Kantar Media’s report on US ad spending for the first half of 2011 (full infographic) shows the Q2 year-over-year investment up 2.8% over 2010, slower growth than in Q1, which was up 4.4% over last year. TV is still the biggest piece of the ad-spending pie, but growth is coming from national syndication (up 18.5%) and cable (up 11.8%), not the big networks (down 7.6%). Internet advertising added up to nearly $12 billion in the first half, with 57% coming from paid search. The five biggest spenders: Progressive, Verizon, Experian, GM and AT&T.
According to Forrester Research: “By 2016, advertisers will spend $77 billion on interactive marketing — or as much as they do on TV today.”
Interactive marketing includes paid search, online display, mobile, email and social media marketing, which together will represent 35% of all ad spending in 2016. Forrester predicts search marketing will lose share (to 44% from today’s 55%) and daily deals will lose their appeal.
More at Mediapost.
“Media hasn’t become social. It always was. I talked about the latest Dukes of Hazzard episode with anyone who would listen in 1980…. The difference now is that media is social with SCALE.”
Right on. That’s from Pete Spande at Continuous Beta .
“Media organizations haven’t adapted. They’re structured in much the same way as they were before the Internet. They bought this fallacy that it would be an additional distribution channel. So instead of radically changing their businesses and cost structures, they fiddled….
“But focusing on Google is pointless. It’s time to reinvent media properties rather than look for government subsidies or trying to shake down Google. My bet is the innovation won’t happen within media companies. They’re too slow, too conservative and too culturally wedded to defunct processes to make the leap. That doesn’t mean all hope is lost. I’m encouraged by the strides made by publications like NewWest.net and all the independent technology publications (I won’t call them simply blogs) that have filled the void capably. The media model for the Internet will be nimbler, have a drastically lower cost base and figure out new ad models that actually excite marketers.”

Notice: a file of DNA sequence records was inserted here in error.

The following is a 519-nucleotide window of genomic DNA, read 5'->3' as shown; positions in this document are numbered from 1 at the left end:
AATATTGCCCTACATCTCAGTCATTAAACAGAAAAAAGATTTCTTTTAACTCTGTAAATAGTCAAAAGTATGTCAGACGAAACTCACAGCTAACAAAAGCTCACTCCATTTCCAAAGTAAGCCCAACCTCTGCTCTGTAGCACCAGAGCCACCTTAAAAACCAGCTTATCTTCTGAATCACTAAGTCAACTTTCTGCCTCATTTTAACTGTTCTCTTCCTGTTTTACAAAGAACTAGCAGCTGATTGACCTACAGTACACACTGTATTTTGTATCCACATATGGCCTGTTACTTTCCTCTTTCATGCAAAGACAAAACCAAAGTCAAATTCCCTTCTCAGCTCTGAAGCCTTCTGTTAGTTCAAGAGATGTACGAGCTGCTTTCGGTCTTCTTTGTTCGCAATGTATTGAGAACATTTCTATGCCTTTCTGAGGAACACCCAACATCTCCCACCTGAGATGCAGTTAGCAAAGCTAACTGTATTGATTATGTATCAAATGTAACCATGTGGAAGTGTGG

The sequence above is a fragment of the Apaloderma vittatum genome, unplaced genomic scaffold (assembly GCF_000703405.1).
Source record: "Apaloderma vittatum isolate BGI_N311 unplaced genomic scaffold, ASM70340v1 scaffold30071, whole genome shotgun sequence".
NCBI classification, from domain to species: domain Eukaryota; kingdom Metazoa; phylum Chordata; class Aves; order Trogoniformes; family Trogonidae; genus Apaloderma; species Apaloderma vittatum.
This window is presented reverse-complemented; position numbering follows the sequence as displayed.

As the Boingers like to say when they agree with something: +1, Mr Morrissey.
My colleague Pete Spande will be leading the next class in the IAB Certificate in Interactive Advertising
program: Marketing with Social Media and Networks. From the course description:
“Social media and social networking applications are two of the fastest growing segments of the internet. This class will provide an overview of the major players in the space and successful strategies for leveraging these online communities for marketing purposes.”
If you want to kiss up to the professor in advance, start following his Twitter feed.
That’s what Fred Wilson predicts.
At Justinsomnia my colleague Justin Watt does the math on the number of monthly pageviews one needs to make $100k in annual ad-sales income.
The basic math works out to this: You need a million monthly pageviews if you have one ad per page, and you sell 100% of them at CPMs just over $8. Or half a million pageviews, if you put two ads on every page and keep the same CPM and sell-through rate.
There are a couple of challenges, though. First, to experience 100% sell-through on your inventory, you need to work with ad networks that sell to direct response (DR) advertisers who don’t really care where their ads run — like Google’s Adsense — and campaigns from those advertisers rarely return effective CPMs (after the ad network’s 50-60% commission) above $1, unless your site is focused on enterprise routers. I’d recommend modeling revenues based on 50% sell-through rates. Second, the brand advertisers who pay premium CPMs, which online means above $5, are more interested in audience reach and influence than they are in pageviews and ad avails. If you have fewer than 500k monthly uniques (as counted by a 3rd party like Comscore), you need to be an enormously influential brand in your own right if a major advertiser’s going to take a meeting with you. Third, even if your site is large enough and influential enough to merit high-CPM advertising from major brands, the ads won’t sell themselves. So you need to account for commissions you’ll pay to staff sellers or an outside rep firm. More on media math here.
But, dang, the charts department at Justinsomnia puts ChasNote’s to shame!
From Fred Wilson:
“I read an analyst report on the flight out tonight that suggests the near term price target for $goog is $350, down from $450 because google’s revenues next year are likely to grow in the single digits. They predict 6-7pcnt growth next year down from 15pcnt”
That’s in line with the latest (downwardly revised) Jack Myers report, which estimates paid search will be up 8% next year. More 2009 forecasts.
ZenithOptimedia predicts online advertising will be up 18%, Group M expects it will be up only 10%.
Jack Myers is in the middle, at 13.5%, and eMarketer puts it at 8.9%.